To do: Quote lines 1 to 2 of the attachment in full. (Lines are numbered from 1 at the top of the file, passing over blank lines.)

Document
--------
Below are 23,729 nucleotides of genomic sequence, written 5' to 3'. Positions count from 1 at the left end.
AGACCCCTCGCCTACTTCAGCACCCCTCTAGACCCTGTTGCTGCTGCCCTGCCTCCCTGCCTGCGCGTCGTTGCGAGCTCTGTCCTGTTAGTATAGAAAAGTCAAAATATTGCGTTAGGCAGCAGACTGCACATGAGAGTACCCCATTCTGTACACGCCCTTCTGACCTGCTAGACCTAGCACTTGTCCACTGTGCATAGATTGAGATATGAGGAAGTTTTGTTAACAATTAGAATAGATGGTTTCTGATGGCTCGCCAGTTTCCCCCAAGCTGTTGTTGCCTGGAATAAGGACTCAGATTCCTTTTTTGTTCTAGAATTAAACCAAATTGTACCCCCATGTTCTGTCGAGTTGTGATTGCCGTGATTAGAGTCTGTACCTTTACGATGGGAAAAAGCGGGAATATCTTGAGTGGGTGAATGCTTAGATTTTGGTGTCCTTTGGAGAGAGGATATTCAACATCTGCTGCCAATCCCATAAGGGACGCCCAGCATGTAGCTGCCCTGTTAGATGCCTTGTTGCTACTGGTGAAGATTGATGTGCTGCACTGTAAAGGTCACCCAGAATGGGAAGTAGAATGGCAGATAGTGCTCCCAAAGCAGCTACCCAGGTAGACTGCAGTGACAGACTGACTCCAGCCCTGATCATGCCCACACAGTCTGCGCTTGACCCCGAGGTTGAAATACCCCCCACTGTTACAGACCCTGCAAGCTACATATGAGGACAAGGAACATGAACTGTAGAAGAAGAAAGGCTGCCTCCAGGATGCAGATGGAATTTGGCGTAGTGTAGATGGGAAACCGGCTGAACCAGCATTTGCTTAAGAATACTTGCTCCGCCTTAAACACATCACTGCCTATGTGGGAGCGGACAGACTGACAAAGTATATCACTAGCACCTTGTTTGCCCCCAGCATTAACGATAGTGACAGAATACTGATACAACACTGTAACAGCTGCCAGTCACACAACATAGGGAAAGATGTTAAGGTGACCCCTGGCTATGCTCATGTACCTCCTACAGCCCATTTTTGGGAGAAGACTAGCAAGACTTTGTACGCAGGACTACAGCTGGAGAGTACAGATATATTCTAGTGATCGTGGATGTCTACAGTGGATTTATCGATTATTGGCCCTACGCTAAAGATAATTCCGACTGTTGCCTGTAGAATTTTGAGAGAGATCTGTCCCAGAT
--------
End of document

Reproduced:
Below are 23,729 nucleotides of genomic sequence, written 5' to 3'. Positions count from 1 at the left end.
AGACCCCTCGCCTACTTCAGCACCCCTCTAGACCCTGTTGCTGCTGCCCTGCCTCCCTGCCTGCGCGTCGTTGCGAGCTCTGTCCTGTTAGTATAGAAAAGTCAAAATATTGCGTTAGGCAGCAGACTGCACATGAGAGTACCCCATTCTGTACACGCCCTTCTGACCTGCTAGACCTAGCACTTGTCCACTGTGCATAGATTGAGATATGAGGAAGTTTTGTTAACAATTAGAATAGATGGTTTCTGATGGCTCGCCAGTTTCCCCCAAGCTGTTGTTGCCTGGAATAAGGACTCAGATTCCTTTTTTGTTCTAGAATTAAACCAAATTGTACCCCCATGTTCTGTCGAGTTGTGATTGCCGTGATTAGAGTCTGTACCTTTACGATGGGAAAAAGCGGGAATATCTTGAGTGGGTGAATGCTTAGATTTTGGTGTCCTTTGGAGAGAGGATATTCAACATCTGCTGCCAATCCCATAAGGGACGCCCAGCATGTAGCTGCCCTGTTAGATGCCTTGTTGCTACTGGTGAAGATTGATGTGCTGCACTGTAAAGGTCACCCAGAATGGGAAGTAGAATGGCAGATAGTGCTCCCAAAGCAGCTACCCAGGTAGACTGCAGTGACAGACTGACTCCAGCCCTGATCATGCCCACACAGTCTGCGCTTGACCCCGAGGTTGAAATACCCCCCACTGTTACAGACCCTGCAAGCTACATATGAGGACAAGGAACATGAACTGTAGAAGAAGAAAGGCTGCCTCCAGGATGCAGATGGAATTTGGCGTAGTGTAGATGGGAAACCGGCTGAACCAGCATTTGCTTAAGAATACTTGCTCCGCCTTAAACACATCACTGCCTATGTGGGAGCGGACAGACTGACAAAGTATATCACTAGCACCTTGTTTGCCCCCAGCATTAACGATAGTGACAGAATACTGATACAACACTGTAACAGCTGCCAGTCACACAACATAGGGAAAGATGTTAAGGTGACCCCTGGCTATGCTCATGTACCTCCTACAGCCCATTTTTGGGAGAAGACTAGCAAGACTTTGTACGCAGGACTACAGCTGGAGAGTACAGATATATTCTAGTGATCGTGGATGTCTACAGTGGATTTATCGATTATTGGCCCTACGCTAAAGATAATTCCGACTGTTGCCTGTAGAATTTTGAGAGAGATCTGTCCCAGAT